Mother’s Day Special: A Card From Margaret
Just over two years ago, a little girl received a birthday card in the mail from her step-great-grandmother, Margaret.
This wasn’t usual, as Margaret reliably sent birthday cards each and every year to her… and to each and every one of Margaret’s other step-great-grandchildren… and step-grandchildren… and nieces… and nephews.. and various other relatives and friends.
What was unusual was that by the time the birthday card had arrived in the mail, Margaret had passed away.
Margaret wrote and mailed the card a few days before taking her last breath. It was one last act of loving kindness and devotion sent by Margaret out to the world — like a droplet of water sending ripples outwards into a pond — before she quietly slipped under.
There are so many lessons that I’ve learned from Margaret, so much that I’ve wanted to write about her, so much that I didn’t get to say to her, my beloved third grandmother… a woman who had no biological children, but who was nonetheless a superb mother and caregiver to so many of us.
Today on this Mother’s Day, I’d like to articulate in written words my unspoken depths of appreciation:
Margaret taught me that people can be truly kind. She taught me the deep sense of joy and delight in making the lives of others just a little bit easier, healthier and happier, even (as especially) in the face of great adversity.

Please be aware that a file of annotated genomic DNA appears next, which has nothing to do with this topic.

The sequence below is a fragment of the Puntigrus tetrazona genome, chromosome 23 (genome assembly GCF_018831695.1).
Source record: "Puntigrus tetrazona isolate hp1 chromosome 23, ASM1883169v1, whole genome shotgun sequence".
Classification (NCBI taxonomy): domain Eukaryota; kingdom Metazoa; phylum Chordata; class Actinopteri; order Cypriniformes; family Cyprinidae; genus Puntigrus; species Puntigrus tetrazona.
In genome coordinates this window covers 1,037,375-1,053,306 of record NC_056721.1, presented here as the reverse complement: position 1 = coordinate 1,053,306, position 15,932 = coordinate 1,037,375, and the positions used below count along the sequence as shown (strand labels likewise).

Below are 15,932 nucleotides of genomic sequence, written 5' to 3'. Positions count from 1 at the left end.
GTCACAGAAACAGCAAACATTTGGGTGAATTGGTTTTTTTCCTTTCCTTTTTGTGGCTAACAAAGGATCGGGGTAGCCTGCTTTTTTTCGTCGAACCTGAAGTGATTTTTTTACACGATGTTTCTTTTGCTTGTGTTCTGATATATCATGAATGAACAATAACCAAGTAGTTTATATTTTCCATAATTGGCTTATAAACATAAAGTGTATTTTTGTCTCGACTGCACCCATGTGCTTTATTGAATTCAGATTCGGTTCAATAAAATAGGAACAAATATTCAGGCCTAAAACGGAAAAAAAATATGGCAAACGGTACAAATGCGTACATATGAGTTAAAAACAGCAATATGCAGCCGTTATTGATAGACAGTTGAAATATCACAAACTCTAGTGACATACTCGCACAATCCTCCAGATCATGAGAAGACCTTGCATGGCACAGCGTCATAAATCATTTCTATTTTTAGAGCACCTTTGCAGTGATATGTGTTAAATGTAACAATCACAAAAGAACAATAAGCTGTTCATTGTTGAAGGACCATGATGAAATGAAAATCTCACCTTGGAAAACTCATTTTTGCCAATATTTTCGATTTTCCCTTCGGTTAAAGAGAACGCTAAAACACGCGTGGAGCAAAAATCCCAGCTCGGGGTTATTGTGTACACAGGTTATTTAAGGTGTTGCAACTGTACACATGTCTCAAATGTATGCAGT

As a highly accomplished emergency room nurse, Margaret understood what it was to work under pressure… not just the pressures of extreme circumstances, but also the pressures of extreme personalities. Throughout her life, she worked with and for some extremely difficult, arrogant and unhelpful personalities… and in the face of all that was bad in the world, she maintained a positive disposition. Her joy was seeing other people made happier, or at least more comfortable.
There are those who see acts of kindness as a sort of transaction.. or worse, as something to disdain or distrust. Margaret didn’t seem to get discouraged by such people. She just enjoyed doing what she did. Margaret was tough because she could deal with adversity and yet not become jaded by it.
Margaret faced into some big challenges, like caring for my grandfather daily in the last years of his life. She also did lots of little things that added up. When I think about my childhood and the people who shaped my personality, Margaret is often there in my mind’s eye, smiling and laughing, cutting up pieces of fruit for me and my brothers to munch on, baking us cookies, sewing on fresh name tags on our rapid cascade of hand-me-down clothes, and yes, sending out those birthday cards, like clockwork, well before Facebook turned birthday greetings into a pro forma act.
From time to time, I notice myself — or other people — doing an act of kindness with that same level of pure and simple joy that Margaret had.
When I notice that, I smile and think of ripples in a pond.
Thank you, Margaret.